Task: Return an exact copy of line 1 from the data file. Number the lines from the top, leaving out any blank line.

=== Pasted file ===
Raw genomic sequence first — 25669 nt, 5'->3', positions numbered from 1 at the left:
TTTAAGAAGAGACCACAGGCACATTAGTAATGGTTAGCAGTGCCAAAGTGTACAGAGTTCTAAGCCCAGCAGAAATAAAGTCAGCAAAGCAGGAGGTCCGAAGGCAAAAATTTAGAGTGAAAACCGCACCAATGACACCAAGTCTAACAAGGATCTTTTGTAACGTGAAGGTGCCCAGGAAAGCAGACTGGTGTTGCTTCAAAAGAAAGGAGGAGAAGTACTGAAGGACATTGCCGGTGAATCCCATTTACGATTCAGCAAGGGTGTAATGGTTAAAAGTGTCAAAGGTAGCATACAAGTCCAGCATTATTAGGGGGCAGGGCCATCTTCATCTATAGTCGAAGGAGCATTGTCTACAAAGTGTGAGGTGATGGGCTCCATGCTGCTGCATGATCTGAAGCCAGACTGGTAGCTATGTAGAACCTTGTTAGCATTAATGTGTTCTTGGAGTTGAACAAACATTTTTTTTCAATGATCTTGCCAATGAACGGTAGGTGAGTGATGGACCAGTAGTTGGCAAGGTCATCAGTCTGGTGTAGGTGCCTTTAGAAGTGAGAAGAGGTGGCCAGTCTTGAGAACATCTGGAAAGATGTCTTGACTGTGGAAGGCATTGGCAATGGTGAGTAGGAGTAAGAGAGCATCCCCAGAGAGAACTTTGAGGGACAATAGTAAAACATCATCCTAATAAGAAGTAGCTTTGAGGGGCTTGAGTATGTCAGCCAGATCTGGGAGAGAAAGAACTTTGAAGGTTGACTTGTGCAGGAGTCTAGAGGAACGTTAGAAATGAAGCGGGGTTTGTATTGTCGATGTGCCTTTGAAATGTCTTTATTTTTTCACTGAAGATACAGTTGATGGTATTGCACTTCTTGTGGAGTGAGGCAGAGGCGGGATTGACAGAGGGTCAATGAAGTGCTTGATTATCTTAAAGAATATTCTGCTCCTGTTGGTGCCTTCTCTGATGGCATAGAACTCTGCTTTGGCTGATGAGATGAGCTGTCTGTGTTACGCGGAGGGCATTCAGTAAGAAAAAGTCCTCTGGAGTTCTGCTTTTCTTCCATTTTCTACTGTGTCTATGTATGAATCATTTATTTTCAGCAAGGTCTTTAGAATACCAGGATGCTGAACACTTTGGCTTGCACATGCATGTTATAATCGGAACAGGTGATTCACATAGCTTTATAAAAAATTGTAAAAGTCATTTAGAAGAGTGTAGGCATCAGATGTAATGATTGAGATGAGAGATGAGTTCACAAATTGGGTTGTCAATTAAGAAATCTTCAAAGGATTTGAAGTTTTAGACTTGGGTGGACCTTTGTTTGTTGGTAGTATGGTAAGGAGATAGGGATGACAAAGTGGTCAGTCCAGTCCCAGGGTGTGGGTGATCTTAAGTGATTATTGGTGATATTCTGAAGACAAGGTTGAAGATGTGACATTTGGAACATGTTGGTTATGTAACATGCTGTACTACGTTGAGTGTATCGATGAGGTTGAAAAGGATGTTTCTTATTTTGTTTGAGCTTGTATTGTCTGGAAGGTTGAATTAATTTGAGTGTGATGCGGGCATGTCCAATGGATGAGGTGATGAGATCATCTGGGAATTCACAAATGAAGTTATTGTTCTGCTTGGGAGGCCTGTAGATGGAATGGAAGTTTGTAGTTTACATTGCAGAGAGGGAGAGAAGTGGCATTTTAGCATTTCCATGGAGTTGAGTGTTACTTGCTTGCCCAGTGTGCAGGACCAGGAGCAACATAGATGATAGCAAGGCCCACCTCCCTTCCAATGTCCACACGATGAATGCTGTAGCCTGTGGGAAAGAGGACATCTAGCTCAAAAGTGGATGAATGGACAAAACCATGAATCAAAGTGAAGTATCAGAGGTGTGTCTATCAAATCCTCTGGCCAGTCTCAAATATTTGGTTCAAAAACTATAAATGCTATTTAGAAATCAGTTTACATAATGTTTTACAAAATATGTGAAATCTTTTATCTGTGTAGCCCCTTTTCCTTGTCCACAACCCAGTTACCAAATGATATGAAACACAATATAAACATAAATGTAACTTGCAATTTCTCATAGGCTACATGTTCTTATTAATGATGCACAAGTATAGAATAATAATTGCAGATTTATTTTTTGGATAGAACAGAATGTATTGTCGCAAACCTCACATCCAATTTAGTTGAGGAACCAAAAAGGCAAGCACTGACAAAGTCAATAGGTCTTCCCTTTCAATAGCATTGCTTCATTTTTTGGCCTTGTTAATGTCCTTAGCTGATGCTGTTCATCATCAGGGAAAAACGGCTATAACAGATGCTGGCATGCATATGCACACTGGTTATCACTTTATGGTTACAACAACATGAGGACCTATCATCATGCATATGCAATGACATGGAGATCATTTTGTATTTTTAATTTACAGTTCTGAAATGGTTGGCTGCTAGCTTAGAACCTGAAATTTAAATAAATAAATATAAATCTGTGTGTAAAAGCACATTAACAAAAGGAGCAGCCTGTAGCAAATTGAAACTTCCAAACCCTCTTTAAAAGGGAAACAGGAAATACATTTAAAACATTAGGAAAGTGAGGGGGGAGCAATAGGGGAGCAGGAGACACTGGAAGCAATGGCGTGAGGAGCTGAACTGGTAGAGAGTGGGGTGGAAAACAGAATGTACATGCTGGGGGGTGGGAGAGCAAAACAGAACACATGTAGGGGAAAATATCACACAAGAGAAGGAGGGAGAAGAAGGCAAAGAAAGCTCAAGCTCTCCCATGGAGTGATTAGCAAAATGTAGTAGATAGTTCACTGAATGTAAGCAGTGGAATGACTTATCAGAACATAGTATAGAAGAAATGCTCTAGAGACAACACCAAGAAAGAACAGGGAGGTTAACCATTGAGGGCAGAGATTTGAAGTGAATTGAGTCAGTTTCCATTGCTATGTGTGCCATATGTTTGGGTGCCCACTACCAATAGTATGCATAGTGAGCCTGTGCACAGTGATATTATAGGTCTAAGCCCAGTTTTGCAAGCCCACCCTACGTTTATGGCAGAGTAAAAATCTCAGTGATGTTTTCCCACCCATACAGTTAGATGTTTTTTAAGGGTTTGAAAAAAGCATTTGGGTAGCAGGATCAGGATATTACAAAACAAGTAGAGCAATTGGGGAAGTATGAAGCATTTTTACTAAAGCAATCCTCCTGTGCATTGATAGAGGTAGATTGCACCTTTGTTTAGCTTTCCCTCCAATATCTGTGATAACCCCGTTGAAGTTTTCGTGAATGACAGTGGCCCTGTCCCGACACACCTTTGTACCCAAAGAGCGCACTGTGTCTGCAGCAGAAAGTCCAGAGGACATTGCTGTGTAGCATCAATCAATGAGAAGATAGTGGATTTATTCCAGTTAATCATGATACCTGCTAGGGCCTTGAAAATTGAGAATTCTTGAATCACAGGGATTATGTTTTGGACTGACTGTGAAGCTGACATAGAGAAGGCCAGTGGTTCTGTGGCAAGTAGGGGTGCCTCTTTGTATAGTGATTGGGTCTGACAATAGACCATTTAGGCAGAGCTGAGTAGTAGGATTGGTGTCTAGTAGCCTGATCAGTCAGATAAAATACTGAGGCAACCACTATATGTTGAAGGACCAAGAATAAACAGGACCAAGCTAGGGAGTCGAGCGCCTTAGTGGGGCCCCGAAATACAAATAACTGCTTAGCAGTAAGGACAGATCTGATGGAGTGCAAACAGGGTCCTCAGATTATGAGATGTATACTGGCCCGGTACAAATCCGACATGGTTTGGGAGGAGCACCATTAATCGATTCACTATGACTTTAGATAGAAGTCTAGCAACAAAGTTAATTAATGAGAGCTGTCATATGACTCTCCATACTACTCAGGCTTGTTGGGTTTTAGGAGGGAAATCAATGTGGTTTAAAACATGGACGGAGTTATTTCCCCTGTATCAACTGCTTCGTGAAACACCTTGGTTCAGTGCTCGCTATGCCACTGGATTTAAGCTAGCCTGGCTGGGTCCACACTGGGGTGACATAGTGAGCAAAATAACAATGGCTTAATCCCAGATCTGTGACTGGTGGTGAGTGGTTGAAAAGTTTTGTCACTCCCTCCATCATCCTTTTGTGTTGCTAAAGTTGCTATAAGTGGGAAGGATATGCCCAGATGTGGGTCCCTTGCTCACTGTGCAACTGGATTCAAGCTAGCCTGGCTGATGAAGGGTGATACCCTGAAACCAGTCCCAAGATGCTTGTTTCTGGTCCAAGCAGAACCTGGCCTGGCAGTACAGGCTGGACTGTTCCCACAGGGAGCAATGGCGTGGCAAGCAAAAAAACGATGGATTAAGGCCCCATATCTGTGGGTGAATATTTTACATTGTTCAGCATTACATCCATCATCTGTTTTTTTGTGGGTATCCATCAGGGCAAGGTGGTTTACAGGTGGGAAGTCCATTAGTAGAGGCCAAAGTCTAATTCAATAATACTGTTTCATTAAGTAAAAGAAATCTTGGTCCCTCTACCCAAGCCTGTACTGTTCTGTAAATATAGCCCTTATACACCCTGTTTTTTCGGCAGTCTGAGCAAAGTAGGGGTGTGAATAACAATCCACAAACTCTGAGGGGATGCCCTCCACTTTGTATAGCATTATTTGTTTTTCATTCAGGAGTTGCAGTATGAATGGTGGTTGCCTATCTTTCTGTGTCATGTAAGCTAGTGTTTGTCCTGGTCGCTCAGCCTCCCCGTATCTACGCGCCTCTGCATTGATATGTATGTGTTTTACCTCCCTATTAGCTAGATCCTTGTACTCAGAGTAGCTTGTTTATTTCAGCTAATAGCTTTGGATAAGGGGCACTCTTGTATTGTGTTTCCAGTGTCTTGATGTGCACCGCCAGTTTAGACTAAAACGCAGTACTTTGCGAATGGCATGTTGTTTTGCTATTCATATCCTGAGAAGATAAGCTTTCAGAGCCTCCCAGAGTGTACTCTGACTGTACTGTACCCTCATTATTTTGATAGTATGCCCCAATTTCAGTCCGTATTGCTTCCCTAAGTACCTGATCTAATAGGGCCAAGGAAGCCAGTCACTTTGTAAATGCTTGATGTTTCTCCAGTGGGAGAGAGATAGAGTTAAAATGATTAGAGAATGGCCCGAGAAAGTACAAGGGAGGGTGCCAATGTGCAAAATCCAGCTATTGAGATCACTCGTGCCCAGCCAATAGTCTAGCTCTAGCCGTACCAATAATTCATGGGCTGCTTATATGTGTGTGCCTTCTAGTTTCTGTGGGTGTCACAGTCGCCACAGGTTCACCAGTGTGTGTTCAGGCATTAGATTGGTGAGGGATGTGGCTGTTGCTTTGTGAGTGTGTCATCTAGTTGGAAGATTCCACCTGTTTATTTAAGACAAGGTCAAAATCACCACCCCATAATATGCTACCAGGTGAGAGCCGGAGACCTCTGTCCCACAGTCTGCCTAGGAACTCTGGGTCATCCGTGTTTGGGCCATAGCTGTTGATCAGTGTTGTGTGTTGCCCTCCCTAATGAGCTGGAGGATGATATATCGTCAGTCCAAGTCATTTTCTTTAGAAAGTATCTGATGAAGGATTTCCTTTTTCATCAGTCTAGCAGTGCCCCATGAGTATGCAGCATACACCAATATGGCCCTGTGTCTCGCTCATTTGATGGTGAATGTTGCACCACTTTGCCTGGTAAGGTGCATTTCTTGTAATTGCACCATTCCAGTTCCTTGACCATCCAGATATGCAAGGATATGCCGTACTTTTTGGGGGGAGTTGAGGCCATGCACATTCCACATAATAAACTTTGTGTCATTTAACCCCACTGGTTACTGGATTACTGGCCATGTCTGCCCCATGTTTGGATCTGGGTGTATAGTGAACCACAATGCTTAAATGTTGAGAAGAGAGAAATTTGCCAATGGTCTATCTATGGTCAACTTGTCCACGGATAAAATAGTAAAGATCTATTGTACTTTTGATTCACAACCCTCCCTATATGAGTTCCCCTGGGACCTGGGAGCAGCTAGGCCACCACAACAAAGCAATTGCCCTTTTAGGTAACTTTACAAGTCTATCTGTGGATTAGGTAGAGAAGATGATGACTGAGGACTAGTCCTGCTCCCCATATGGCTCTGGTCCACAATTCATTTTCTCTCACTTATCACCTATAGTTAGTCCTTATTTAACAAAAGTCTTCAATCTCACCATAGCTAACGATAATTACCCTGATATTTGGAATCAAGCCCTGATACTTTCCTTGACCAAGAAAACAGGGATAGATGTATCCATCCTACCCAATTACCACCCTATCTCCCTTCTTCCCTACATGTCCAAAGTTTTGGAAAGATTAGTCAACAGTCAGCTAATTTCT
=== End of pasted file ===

Raw genomic sequence first — 25669 nt, 5'->3', positions numbered from 1 at the left: